My question is based on the Erdos probabilistic method. I am trying to read from the paper here. The proof of Theorem 1 contains the statement

Since a block sequence is monochromatic with probability $2^{1−k}$, it follows from the linearity of expectation that the expected number of monochromatic k-term quasi-progressions under a random coloring is at most $2N^2(c/2)^k/(k − 1)$.

Essentially as I understand the probablistic argument should run as follows: The probability of a particular event $A$ is $2^{1−k}$. We then conclude that the probability of the occuurence of any such event is bounded above by $2^{1−k}\times$ the number of such possible events. The number of possible events is bounded above as per the previous arguments (according to my understanding) in the paper by $N(N-k+1)c^k/(k − 1)$, and forcing $2N(N-k+1)(c/2)^k/(k − 1)$ to be less then $1$ will give us a bound for $N$ within which if $N$ is chosen the desired event is not guaranteed and hence we have a lower bound.

What I am unclear is about the following:

  1. The reference to the expected number ?
  2. Why is $2N(N-k+1)(c/2)^k/(k − 1)$ not used instead of $2N^2(c/2)^k/(k − 1)$ ?

If there is some further clarification needed I will be glad to supply it.


  • $\begingroup$ As Brian has said, your second question is just a simplification to use a simple slightly larger number as upper bound. For your first question, you should expand it more. Writing a long text and then asking "What I am unclear is about the reference to the expected number?" leaves us guessing what exactly your question is. $\endgroup$ – Phira May 22 '12 at 10:47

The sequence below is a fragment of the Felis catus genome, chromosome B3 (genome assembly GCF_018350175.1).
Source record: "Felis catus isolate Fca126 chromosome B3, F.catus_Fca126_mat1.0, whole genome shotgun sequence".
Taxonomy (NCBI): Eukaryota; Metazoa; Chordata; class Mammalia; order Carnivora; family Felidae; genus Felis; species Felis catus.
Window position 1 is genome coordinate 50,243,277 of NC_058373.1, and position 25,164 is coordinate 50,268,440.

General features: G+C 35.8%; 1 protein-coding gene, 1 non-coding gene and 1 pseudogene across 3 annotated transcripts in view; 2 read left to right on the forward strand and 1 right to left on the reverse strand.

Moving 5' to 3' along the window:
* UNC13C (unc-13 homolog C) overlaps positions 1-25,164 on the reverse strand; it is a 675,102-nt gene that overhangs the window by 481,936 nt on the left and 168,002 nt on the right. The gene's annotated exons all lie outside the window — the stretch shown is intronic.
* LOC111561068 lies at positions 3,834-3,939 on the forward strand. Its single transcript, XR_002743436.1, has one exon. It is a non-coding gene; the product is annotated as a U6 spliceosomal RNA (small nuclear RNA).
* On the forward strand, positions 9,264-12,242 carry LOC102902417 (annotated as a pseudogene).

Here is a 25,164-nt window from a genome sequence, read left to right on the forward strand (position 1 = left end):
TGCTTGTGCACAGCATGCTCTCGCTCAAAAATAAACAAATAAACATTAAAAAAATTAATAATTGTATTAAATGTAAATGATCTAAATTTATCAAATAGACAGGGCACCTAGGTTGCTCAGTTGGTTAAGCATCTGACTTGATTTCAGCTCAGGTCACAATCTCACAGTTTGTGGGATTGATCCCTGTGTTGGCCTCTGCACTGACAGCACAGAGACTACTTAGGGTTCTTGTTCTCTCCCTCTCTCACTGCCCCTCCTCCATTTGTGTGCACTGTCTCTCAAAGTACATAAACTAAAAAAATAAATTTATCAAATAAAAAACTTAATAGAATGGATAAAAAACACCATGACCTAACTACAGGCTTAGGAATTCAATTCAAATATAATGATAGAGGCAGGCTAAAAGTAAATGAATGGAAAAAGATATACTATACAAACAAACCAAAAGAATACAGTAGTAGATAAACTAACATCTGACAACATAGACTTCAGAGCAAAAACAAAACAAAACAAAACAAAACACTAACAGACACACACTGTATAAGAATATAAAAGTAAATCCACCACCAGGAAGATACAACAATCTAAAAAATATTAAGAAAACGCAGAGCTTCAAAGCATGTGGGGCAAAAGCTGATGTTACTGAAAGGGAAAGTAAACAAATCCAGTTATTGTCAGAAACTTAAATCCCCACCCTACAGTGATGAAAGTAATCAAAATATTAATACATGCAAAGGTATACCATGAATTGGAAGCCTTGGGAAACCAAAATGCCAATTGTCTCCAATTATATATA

• $\begingroup$ I was not clear as to why expected number is being used. The way I was using the probabilistic method was taking $P(\cup A_i)\le\sum P(A_i)\le g(n,k)<1$ (g(n,k) is some upper bound for $\sum P(A_i)$ and then using this to obtain $N< f(k)$ for some function $f(k)$ which would then be a lower bound. I hadn't heard of this other approach until today, and wasn't aware of the argument which makes it work (1st moment method) and it seems to me of no additional ease. $\endgroup$ – Shahab May 22 '12 at 14:10

(Note that you’ve used both $K$ and $k$ for the paper’s $k$.) You get off track when you say

We then conclude that the probability of the occurrence of any such event is bounded above by $2^{1−k}\times$ the number of such possible events.

That product is actually the expected number of occurrences of the event. At that point he’s shown that if there are at most $c^k$ block sequences corresponding to $k$-term quasi-progressions of diameter $1$ having a particular first term and low difference, then the number of such block sequences is at most $$(N-k+1)\cdot\frac{N}{k-1}\cdot c^k\;.$$ The probability that any one of them is monochromatic is $\dfrac1{2^{k-1}}$, so by linearity of expectation the expected number of monochromatic sequences is at most $$(N-k+1)\cdot\frac{N}{k-1}\cdot c^k\cdot\frac1{2^{k-1}}\le\frac{2N^2}{k-1}\left(\frac{c}2\right)^k\;.$$

To put the matter in everyday terms, if you’re a basketball player and have a probability of $0.8$ of making a free throw, and you take $1000$ free throws, on average you can expect to make about $800$ of them. That’s the kind of reasoning used here, and it’s mathematically justifiable.

The replacement of $(N-k+1)N$ by $N^2$ is just a convenience, useful because $k$ is not specified. Even if $k=1$ this version works.

  • 1
    $\begingroup$ I don't think the OP got off track. It's true that this is not only the expected number of occurrences but also an upper bound on the probability of at least one occurrence. I understood the question to be why we take the detour via the expected number and then apply the first moment method to get back to probabilities instead of arguing directly that the probability of the union of the events is $\le$ the sum of the individual probabilities. That seems like a good question that neither your answer nor Didier's addresses. $\endgroup$ – joriki May 22 '12 at 7:54